Sideshow Bob

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  1. Locke & Key commission from Zach Howard. Full write-up is provided on my CAF page. The two dudes being saved are series co-creators Joe Hill and Gabe Rodriguez.
  2. Since I hadn't seen the original inks or knew the backstory, the published cover was my only reference until now. So my childhood pretense of how this cover got created was that Walt had been tasked with the cover duties. However, the rough storyline they gave him was Joker and Batman having their big fight on top of a temple, so he drew a Greek temple (the fight is on top of a Mayan pyramid in Guatemala). Jump back to today, and seeing the clear lines of the OA, it is very clearly a skyscraper with Greek god carvings and windows highlighted by police spotlights, and has zero connection to the story other than Batman and Joker duking it out. And one of my favorite Batman covers was an at-show commission, traded for cost of a new tractor. Hahaha. Never meet your heroes. LOL.
  3. I talked to Walt about that Bats #366 cover a month ago, and he told me the story of using it as barter with his friend who had then sold it. He didn't mention seeing it on Dave Mandel's wall... but I got a good laugh out of the fact that its location was sitting on a Felix YouTube video all this time. Knowing it is in Mandel's house closes the loop on it, but it also makes it 99.9% unobtainable. Was not knowing where it was all these years any better than knowing it's held in esteem by a top collector? Feels like if Schroedinger collected OA...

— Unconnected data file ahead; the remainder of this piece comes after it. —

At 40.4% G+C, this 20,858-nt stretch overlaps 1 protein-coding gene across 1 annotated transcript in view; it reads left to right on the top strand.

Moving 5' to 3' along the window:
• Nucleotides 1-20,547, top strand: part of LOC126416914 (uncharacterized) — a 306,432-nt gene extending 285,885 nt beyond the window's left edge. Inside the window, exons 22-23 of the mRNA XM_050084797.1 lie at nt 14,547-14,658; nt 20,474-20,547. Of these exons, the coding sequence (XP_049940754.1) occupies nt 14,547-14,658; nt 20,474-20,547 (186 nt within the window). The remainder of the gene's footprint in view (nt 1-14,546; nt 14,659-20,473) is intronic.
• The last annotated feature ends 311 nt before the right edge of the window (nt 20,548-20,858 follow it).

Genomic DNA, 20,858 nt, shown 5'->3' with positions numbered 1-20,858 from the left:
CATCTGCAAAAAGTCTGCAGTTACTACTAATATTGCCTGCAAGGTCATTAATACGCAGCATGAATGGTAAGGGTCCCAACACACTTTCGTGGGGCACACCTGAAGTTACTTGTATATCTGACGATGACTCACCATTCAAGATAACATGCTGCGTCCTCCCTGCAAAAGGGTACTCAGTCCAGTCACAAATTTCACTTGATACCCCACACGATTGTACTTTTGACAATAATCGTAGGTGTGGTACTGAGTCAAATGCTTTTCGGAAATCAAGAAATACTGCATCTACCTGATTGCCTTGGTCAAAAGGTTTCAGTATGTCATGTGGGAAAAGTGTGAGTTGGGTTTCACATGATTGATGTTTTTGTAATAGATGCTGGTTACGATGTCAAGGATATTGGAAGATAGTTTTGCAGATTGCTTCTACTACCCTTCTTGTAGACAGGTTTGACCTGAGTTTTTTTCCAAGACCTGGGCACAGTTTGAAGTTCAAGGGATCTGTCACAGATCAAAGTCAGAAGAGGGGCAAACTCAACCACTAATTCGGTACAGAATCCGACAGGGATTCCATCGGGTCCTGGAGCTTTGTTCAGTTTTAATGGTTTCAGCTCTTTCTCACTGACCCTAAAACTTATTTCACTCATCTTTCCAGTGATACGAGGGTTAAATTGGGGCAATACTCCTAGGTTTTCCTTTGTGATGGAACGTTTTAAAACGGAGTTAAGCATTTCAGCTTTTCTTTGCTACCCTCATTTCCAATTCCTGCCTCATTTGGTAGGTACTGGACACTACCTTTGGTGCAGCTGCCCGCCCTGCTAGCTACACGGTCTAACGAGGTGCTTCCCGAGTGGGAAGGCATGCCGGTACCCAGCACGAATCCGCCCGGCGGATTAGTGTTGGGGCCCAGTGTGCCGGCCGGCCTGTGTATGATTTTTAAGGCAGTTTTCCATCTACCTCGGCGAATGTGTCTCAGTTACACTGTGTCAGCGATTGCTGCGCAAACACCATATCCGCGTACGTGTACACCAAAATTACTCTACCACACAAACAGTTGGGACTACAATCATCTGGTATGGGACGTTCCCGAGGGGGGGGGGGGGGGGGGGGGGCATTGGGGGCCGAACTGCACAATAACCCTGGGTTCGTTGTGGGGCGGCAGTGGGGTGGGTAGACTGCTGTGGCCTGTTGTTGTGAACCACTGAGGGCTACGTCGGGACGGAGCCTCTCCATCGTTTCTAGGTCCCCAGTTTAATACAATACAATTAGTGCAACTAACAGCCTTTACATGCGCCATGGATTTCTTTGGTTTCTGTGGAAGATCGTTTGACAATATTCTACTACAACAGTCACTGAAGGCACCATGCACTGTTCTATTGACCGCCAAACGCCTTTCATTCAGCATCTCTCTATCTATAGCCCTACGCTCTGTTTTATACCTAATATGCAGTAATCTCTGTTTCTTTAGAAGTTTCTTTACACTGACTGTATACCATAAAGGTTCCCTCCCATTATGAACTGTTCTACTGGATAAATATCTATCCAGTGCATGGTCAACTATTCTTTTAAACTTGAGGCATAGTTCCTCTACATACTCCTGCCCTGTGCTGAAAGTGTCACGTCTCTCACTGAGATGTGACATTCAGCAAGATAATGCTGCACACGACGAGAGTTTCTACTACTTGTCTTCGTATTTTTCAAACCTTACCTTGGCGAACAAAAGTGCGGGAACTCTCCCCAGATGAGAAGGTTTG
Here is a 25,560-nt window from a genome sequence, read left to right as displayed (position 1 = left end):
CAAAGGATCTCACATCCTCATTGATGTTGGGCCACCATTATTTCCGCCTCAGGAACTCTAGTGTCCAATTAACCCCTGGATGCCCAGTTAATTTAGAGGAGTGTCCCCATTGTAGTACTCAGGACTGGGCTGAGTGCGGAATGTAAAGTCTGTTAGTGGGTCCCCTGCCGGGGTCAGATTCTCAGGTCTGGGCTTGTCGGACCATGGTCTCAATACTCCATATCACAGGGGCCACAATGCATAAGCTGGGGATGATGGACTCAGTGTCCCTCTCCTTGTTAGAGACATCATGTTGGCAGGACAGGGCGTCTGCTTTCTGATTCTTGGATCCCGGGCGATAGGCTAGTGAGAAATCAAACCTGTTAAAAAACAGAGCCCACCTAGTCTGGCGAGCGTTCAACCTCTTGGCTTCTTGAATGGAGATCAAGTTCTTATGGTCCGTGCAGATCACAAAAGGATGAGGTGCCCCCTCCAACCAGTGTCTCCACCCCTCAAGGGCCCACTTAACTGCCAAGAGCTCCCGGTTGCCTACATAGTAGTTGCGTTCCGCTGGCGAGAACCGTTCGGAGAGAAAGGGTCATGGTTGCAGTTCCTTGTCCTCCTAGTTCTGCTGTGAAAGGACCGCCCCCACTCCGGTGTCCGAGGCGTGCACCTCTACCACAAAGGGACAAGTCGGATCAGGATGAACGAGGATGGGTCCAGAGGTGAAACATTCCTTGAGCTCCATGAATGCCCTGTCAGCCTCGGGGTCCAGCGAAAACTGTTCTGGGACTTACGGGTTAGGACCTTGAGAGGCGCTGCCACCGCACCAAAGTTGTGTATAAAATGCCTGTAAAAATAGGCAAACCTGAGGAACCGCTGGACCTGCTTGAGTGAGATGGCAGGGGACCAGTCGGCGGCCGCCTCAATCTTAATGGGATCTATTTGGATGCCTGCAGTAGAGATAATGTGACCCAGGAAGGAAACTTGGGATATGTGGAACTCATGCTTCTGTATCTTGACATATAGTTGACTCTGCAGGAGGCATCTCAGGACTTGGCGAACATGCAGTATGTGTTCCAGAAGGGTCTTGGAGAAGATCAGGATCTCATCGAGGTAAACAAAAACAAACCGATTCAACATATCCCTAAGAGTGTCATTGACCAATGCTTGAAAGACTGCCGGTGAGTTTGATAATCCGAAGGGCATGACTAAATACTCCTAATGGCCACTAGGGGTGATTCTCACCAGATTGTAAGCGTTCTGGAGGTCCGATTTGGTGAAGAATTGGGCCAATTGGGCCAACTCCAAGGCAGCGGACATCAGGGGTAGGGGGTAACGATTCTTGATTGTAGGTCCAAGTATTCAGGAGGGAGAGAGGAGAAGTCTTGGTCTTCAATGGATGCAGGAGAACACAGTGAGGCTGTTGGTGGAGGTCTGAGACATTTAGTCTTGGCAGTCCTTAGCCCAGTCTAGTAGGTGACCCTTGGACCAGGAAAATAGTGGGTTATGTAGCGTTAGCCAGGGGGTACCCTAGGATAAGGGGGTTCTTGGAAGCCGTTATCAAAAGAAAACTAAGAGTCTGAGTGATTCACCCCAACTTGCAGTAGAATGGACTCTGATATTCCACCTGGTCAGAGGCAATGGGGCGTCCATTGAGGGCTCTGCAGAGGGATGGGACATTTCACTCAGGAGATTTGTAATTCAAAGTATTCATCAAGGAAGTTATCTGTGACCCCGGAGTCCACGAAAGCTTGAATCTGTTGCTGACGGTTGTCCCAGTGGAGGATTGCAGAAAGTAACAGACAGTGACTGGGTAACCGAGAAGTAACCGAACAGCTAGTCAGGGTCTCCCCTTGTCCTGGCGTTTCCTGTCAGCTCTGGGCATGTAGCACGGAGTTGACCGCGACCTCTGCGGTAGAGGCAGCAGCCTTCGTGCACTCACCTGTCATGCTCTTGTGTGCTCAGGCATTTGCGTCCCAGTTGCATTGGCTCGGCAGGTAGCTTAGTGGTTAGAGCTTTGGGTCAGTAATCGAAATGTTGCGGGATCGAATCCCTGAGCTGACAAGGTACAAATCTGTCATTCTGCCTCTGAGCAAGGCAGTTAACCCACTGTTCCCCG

4. No surprise to many here that I've been a big Don Newton fan for quite a while. But as I was trying to find a couple more pages to two specific issues from his Batman/Detective run, I hadn't shared all the art I'd picked up in the massive Ebay dump of 2017/2018. Call it pandemic fatigue, but the sequential art is just too good not to share. Obviously, I'd welcome any suggestions on where any missing pages might be, but the time for holding these in the shadows is well past its prime. My many thanks to Felix Liu for providing guidance on whether I should really attack that never-ending drip-drip sale in 2017/2018 on Ebay, even though I had to sell some quality pieces and put a couple buys on a credit card to fund the acquisition process (a single page was posted for sale every three days). "You'll kick yourself later if you don't!" from Felix gave me the push I needed...and the credit cards were quickly paid off. The evolution of a buyer of OA, to a broad collector of OA, to a focused collector of OA, to a curator of certain pieces or artists or runs, is a long process, full of mistakes and missteps. I'm not there yet, but definitely jumping in with both feet to acquire these interiors was a decision I'm glad I made. Added 10 pages from Detective Comics #526 (May 1983) Detective #526, the mega-sized 500th Batman-in-Detective anniversary issue, was a tour de force for Newton on pencils and inks by Alfredo Alcala and features a full run-through of Batman's Rogues Gallery. In my opinion, Newton's best work was really allowed to shine through with a significantly lighter touch by Alcala. Added 9 pages from Batman #366 (Dec 1983) Batman #366 is the first appearance of Jason Todd as Robin, emerging as Bruce Wayne's blonde-haired new ward after his acrobat parents are killed (familiar setup?), but later retconned in Batman #408 as an orphaned black-haired tire thief until Death in the Family and a 900-number stunt put Batman into a pretty rough grieving period. Lots and lots of Alcala's trademark hatching and shading in this issue as story was set in the jungle atop temple ruins. Again, if you know where any pages are from these two issues that are not on CAF, let me know! Walt Simonson's cover to Bats #366 is out there somewhere [SOLVED] ...and that DPS from 'Tec #526 and several key pages from Bats #366 are unaccounted. Bob